3-Way (Electrical Wiring) Confusion

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  #1  
Old 05-02-05, 01:39 PM
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3-Way (Electrical Wiring) Confusion

The stairs to my basement have a single light which is controlled by one 2-way switch at the top of the stairs and I want to replace this switch with two 3-way switches (one at the top and one at the bottom of the stairs). The light is mounted half way down the stairs on an octagonal junction box and when I open up this JB I have: One 14/3 cable with white, red and black conductors (lets called it cable A), one 14/2 with white and black (lets called it cable B) and another one 14/2 with white and black (lets called it C). Cable A is the power, cable B is going to the switch and cable C is feeding a wall plug in the living room which is always hot (with power). The copper ground cable is omitted here for clarity. I know how to wire 3-way switches but there is something on this JB wiring I don’t understand. The white of cable A is connected to the silver screw of the light fixture and then is connected to the white of cable C. The red of cable A is connected to the brass screw of the light fixture and then is connected to the black of cable B. The black of cable A is connected to the black of cable C plus to the white of cable B and that is the part I don’t understand. It is normal to have the black feeding power to the plug in the living room but why the white from the switch is also connected there and how would you go to wire the 3-way switches? Thank you all.
 
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  #2  
Old 05-02-05, 01:52 PM
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You have misidentified the cables. It is illogical that power is coming in on a 14/3. Cable C is the power feed. Cable A goes to the living room receptacle, and cable B goes to the switch. To confirm, look in the living room receptacle box and see if there is a red wire there. If you experiment, I believe that you'll find out that one half of that living room duplex receptacle may be controlled by the same switch. Report back on these.

Cable B is a switch loop. Code requires that the white of a switch loop be used to supply power to the switch, and the black bring switched power back.

All you need to do to accomplish your goal is to run a new 14/3 from the exising switch to the location of your new switch. Can you do that?
 
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Old 05-02-05, 02:02 PM
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It's theoretically possible that power comes in on the 14-3, but doubtful. I agree with John's assessment. But to be sure, investigate and find out where the 14-3 goes to.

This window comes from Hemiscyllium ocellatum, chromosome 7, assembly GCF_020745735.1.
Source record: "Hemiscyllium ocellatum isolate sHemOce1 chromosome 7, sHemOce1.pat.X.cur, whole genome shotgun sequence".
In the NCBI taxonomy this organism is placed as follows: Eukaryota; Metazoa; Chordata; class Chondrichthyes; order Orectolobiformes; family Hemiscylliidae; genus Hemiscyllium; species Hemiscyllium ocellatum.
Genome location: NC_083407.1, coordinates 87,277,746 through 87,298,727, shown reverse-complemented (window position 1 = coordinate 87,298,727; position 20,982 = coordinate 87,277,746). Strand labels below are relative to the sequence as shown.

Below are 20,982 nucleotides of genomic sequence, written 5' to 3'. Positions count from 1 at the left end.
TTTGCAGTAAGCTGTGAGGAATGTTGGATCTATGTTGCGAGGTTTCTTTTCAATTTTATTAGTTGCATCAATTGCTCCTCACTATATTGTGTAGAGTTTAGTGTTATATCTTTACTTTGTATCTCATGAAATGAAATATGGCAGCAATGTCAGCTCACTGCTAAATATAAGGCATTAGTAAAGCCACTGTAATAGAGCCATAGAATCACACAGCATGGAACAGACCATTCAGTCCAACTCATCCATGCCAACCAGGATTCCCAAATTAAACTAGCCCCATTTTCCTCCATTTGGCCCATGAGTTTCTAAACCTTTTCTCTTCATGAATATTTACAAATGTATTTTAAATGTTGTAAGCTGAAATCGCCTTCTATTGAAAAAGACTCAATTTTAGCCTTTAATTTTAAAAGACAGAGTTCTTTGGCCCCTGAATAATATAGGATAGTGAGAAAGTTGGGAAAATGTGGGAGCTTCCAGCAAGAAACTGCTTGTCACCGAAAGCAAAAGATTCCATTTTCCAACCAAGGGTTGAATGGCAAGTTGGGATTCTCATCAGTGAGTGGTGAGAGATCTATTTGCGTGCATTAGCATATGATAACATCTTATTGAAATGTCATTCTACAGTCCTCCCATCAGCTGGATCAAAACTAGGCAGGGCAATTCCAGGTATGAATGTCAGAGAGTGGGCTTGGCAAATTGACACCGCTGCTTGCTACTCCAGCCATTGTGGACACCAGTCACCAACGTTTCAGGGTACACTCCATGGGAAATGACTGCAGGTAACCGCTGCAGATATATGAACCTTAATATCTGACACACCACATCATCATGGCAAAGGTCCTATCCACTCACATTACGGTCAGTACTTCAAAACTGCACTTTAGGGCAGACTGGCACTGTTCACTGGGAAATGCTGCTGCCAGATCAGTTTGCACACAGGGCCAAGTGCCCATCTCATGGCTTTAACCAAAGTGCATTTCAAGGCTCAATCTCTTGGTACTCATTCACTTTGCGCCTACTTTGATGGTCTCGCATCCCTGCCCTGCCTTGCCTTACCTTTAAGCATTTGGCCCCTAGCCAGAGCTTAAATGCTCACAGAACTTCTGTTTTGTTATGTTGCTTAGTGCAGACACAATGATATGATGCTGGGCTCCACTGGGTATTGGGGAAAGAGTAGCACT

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Old 05-02-05, 03:45 PM
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I verified and there is no red wire in the LR receptacle and both parts of the receptacle are unswitched. Yes I can run 14/3 from the existing switch to the new location. My 1st thought was also that the LR receptacle will be switched since the white from cable B is connected to the black of cable C but this is not the case. So what I did, I used the red from cable A as the power source and wired my 3-ways but had no power at the light but had power at the receptacle. Then I used the black from cable A as my power source and it works; light works from the 3-way’s and the receptacle in the LR has power. So for now I have capped the red from cable A and left it inside the junction box. I am still wondering why the white from cable B was connected to the blacks from cables A and C. Tomorrow I will verify if cable C is the power source and I will let you know. Thank you all.
 
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Old 05-02-05, 04:25 PM
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If you can run wire from the existing switch to where you want the new switch, then it makes no difference what the wiring is at the light. You should just run your new wire and leave the light wiring alone.
 
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Old 05-03-05, 01:38 PM
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To add a new switch and make this a three way setup you need to run a 14/3 cable from the existing switch to the new switch. It makes no difference what the wires are in the fixture. You can't do it from there anyway.
 
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Old 05-03-05, 02:57 PM
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As I suspected, cable C is not the power source. So I left it as I explained before with the red capped inside the JB and all work fine. Thank you all
 
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